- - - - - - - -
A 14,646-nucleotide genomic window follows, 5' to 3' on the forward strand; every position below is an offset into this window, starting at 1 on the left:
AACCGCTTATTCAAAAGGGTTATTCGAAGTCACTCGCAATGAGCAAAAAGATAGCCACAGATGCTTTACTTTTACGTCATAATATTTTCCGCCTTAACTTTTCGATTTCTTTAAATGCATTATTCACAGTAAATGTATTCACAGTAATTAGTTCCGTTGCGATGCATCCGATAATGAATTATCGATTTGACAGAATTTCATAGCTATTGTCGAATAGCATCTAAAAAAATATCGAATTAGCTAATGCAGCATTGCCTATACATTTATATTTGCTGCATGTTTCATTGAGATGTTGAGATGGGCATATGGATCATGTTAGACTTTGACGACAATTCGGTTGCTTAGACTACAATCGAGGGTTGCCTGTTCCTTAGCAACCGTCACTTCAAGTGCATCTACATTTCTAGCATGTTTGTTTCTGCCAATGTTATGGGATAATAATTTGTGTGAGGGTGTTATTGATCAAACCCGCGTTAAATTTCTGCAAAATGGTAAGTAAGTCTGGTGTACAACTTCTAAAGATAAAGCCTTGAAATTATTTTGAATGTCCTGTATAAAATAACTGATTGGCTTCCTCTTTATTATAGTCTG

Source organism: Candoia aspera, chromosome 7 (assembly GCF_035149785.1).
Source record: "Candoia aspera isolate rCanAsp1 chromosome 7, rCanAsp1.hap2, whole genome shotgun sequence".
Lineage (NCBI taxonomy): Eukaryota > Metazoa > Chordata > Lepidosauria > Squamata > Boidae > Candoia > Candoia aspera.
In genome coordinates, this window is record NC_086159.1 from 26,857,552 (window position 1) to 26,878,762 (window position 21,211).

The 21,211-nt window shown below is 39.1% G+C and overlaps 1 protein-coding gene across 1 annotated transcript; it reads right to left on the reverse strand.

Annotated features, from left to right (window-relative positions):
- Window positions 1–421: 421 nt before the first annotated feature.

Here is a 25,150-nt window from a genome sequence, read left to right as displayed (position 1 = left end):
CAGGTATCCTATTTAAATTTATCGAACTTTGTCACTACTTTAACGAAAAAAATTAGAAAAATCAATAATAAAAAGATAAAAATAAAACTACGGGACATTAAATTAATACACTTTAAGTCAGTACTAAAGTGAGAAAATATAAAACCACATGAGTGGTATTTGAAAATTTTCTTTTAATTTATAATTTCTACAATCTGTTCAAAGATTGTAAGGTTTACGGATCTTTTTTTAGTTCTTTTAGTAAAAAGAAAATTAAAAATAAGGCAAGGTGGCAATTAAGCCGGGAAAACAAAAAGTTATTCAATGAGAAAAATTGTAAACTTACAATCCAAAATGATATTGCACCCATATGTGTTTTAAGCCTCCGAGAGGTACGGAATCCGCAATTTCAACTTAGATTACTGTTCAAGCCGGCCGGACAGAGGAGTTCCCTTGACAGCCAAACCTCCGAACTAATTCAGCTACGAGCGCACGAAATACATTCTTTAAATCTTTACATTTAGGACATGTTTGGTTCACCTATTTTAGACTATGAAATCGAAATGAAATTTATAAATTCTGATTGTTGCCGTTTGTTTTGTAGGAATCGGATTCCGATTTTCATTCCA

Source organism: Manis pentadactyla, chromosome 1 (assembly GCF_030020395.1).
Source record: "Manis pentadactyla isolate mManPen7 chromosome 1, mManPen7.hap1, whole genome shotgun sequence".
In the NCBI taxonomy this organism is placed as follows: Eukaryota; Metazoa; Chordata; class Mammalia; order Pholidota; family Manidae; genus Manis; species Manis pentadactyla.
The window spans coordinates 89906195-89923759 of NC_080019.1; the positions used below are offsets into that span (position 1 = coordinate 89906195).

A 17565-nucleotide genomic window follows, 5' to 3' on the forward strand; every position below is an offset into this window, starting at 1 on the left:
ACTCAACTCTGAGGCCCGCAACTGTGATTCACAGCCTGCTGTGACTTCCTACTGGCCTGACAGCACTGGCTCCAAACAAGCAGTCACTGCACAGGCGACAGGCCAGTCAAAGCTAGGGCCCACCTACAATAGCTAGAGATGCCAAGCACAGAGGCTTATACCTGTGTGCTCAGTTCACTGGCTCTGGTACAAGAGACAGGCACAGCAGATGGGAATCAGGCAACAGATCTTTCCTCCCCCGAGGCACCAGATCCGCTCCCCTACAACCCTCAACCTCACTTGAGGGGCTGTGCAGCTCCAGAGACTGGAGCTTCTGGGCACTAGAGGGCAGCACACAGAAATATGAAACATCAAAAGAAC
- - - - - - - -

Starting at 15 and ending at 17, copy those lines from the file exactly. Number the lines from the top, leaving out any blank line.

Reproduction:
The window spans coordinates 89906195-89923759 of NC_080019.1; the positions used below are offsets into that span (position 1 = coordinate 89906195).

A 17565-nucleotide genomic window follows, 5' to 3' on the forward strand; every position below is an offset into this window, starting at 1 on the left:
ACTCAACTCTGAGGCCCGCAACTGTGATTCACAGCCTGCTGTGACTTCCTACTGGCCTGACAGCACTGGCTCCAAACAAGCAGTCACTGCACAGGCGACAGGCCAGTCAAAGCTAGGGCCCACCTACAATAGCTAGAGATGCCAAGCACAGAGGCTTATACCTGTGTGCTCAGTTCACTGGCTCTGGTACAAGAGACAGGCACAGCAGATGGGAATCAGGCAACAGATCTTTCCTCCCCCGAGGCACCAGATCCGCTCCCCTACAACCCTCAACCTCACTTGAGGGGCTGTGCAGCTCCAGAGACTGGAGCTTCTGGGCACTAGAGGGCAGCACACAGAAATATGAAACATCAAAAGAAC